Brown will retain his role at Charlotte State Bank, and become CEO of Englewood Bank, helping design and direct strategic initiatives there for growth, a role Brown relishes.
There will be no consolidation of any of the Crews' banks. "We have done that analysis, and I can guarantee that we will not consolidate," says Brown. "We would not get substantial savings from consolidation, and we might lose some autonomy. We would have the same number of people needed for operations, just under one roof. Plus, every bank does things a little different."
Brown says the Englewood Bank purchase is unusual because it is a private community bank buying another private community bank. Moreover, the holding company is making the purchase using capital it accumulated through earnings; it will not raise any outside equity.
"Are we looking for more acquisitions? You betcha," says Brown. If future acquisitions require the company to get outside financing, Brown says they would do it in a way that would not affect the voting shares.
As far as Brown's interest in the company, he only says: "They take very good care of me, contractually."
Brown has also helped grow the bank by bringing in brokerage and trust functions. Originating from his interest in securities markets, Brown started a brokerage subsidiary for Charlotte State Bank about five years ago, and it was profitable from the first year.
He started the bank's trust and financial planning services in response to an increasing void in the area. "This is the oldest or second oldest county in the country," Brown says. "It seems like the place for financial planning and trust services. But the wire houses and the regular banks were pulling staff and operations out of here and going to Lee and Sarasota counties to go after the million-dollar clients. We are growing by faster percentages here, but in smaller dollars. The question was whether we could be profitable with clients between $300,000 and $1 million, and the answer was yes."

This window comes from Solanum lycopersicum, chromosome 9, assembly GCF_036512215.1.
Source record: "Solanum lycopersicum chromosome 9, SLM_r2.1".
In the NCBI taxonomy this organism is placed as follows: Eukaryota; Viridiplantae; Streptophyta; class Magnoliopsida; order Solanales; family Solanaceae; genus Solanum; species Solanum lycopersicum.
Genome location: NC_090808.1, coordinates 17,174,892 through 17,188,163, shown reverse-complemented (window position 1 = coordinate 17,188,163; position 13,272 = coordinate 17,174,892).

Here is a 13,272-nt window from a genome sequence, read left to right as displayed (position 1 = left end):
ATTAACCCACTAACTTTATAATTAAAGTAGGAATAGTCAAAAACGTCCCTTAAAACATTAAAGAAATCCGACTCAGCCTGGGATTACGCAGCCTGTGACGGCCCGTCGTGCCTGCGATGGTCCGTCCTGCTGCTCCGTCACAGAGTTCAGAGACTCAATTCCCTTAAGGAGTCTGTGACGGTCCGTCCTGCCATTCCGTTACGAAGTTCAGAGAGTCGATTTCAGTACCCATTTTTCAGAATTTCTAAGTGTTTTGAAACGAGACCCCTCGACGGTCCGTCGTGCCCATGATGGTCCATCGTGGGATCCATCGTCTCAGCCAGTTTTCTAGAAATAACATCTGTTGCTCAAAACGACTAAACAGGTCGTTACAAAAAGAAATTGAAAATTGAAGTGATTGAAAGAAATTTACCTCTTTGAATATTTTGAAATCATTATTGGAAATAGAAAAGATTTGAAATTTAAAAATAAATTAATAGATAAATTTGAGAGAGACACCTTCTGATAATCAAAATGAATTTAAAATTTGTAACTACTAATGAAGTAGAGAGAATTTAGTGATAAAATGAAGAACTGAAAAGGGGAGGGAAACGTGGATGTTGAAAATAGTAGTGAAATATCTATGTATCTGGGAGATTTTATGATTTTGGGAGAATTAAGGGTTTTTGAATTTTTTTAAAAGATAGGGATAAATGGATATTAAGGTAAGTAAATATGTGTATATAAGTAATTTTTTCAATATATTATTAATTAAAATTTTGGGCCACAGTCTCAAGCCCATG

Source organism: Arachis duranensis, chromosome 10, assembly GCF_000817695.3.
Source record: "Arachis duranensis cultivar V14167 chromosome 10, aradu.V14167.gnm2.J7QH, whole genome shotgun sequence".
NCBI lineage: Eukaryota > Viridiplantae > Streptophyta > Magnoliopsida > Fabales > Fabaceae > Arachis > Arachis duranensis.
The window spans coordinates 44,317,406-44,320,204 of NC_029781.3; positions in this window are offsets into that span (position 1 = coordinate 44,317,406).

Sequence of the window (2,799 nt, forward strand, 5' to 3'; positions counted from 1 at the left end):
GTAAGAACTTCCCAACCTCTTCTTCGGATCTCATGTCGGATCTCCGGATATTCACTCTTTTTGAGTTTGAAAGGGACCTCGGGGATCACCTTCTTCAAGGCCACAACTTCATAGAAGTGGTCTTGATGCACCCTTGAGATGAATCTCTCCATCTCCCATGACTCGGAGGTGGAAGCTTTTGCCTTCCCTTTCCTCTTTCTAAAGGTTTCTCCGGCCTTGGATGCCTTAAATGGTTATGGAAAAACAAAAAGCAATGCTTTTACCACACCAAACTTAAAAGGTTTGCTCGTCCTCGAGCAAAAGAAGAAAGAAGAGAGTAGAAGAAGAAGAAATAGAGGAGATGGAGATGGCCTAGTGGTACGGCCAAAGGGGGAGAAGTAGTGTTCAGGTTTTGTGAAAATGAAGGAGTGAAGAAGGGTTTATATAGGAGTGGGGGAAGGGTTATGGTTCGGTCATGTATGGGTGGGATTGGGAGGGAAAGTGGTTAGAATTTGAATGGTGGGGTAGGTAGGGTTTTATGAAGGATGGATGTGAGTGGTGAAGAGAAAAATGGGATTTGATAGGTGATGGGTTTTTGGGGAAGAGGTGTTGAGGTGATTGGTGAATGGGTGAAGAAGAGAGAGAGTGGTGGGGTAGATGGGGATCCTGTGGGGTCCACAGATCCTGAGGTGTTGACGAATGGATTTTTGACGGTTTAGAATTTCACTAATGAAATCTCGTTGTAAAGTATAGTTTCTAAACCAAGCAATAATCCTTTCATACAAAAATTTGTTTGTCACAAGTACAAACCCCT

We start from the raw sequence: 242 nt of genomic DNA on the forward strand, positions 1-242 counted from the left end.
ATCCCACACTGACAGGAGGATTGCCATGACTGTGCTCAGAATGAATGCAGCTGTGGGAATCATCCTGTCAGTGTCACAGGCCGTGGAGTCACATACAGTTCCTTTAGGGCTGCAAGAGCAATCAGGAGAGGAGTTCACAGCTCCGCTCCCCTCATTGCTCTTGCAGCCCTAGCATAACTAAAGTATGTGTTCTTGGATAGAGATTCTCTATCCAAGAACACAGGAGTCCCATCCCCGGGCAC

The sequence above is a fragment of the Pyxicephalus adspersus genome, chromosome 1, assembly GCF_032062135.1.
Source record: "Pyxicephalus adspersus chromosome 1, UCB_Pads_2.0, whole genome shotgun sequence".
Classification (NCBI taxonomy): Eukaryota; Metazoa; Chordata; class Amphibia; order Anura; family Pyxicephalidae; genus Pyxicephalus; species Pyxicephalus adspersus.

Charlotte State Bank now offers essentially all traditional banking services. "We want Charlotte State Bank to be the financial resource for small business owners and consumers in Charlotte County. The same for Englewood Bank in Englewood."
Brown says his biggest challenge right now is implementing the growth initiative at both the Englewood and Charlotte County banks.
"We don't want to grow and have people say: 'Oh well, they're big now. It won't be the same.' We want to buck that trend and become even more hometown-oriented."
- Kendall Jones
CHARLOTTE STATE BANK ($ = Thousands)
FY 2000FY 2001FY 200201/03-06/03
Noncurrent loans and leases06787940
Return on assets0.92%1.31%1.73%1.66%
Return on equity14.57%15.16%19.07%18.90%
Assets per employee (millions)1.772.001.811.73
Noncurrent loans to loans00.97%0.09%0.04%
Total risk-based capital ratio10.90%13.13%12.80%11.22%